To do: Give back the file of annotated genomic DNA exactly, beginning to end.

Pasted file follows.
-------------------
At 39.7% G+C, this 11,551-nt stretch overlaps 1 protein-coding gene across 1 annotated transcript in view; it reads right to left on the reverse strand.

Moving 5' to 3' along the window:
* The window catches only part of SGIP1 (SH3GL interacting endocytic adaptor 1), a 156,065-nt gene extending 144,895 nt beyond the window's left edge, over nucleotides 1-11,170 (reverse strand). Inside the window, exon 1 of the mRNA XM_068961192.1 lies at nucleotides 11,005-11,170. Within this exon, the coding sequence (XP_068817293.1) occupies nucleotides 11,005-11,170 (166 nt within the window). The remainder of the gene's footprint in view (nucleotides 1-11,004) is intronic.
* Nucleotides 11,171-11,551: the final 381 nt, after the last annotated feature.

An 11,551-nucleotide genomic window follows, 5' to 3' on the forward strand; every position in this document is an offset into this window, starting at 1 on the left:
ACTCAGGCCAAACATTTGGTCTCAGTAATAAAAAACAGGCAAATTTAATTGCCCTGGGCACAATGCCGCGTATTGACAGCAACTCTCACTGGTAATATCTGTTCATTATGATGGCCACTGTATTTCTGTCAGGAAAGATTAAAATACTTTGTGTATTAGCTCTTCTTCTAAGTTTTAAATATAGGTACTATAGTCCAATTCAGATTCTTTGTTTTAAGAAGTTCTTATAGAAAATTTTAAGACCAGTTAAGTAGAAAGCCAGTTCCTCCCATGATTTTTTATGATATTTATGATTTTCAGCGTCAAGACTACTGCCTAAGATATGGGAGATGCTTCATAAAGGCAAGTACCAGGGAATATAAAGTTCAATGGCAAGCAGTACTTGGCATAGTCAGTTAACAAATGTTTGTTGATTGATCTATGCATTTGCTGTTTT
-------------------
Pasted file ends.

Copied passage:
At 39.7% G+C, this 11,551-nt stretch overlaps 1 protein-coding gene across 1 annotated transcript in view; it reads right to left on the reverse strand.

Moving 5' to 3' along the window:
* The window catches only part of SGIP1 (SH3GL interacting endocytic adaptor 1), a 156,065-nt gene extending 144,895 nt beyond the window's left edge, over nucleotides 1-11,170 (reverse strand). Inside the window, exon 1 of the mRNA XM_068961192.1 lies at nucleotides 11,005-11,170. Within this exon, the coding sequence (XP_068817293.1) occupies nucleotides 11,005-11,170 (166 nt within the window). The remainder of the gene's footprint in view (nucleotides 1-11,004) is intronic.
* Nucleotides 11,171-11,551: the final 381 nt, after the last annotated feature.

An 11,551-nucleotide genomic window follows, 5' to 3' on the forward strand; every position in this document is an offset into this window, starting at 1 on the left:
ACTCAGGCCAAACATTTGGTCTCAGTAATAAAAAACAGGCAAATTTAATTGCCCTGGGCACAATGCCGCGTATTGACAGCAACTCTCACTGGTAATATCTGTTCATTATGATGGCCACTGTATTTCTGTCAGGAAAGATTAAAATACTTTGTGTATTAGCTCTTCTTCTAAGTTTTAAATATAGGTACTATAGTCCAATTCAGATTCTTTGTTTTAAGAAGTTCTTATAGAAAATTTTAAGACCAGTTAAGTAGAAAGCCAGTTCCTCCCATGATTTTTTATGATATTTATGATTTTCAGCGTCAAGACTACTGCCTAAGATATGGGAGATGCTTCATAAAGGCAAGTACCAGGGAATATAAAGTTCAATGGCAAGCAGTACTTGGCATAGTCAGTTAACAAATGTTTGTTGATTGATCTATGCATTTGCTGTTTT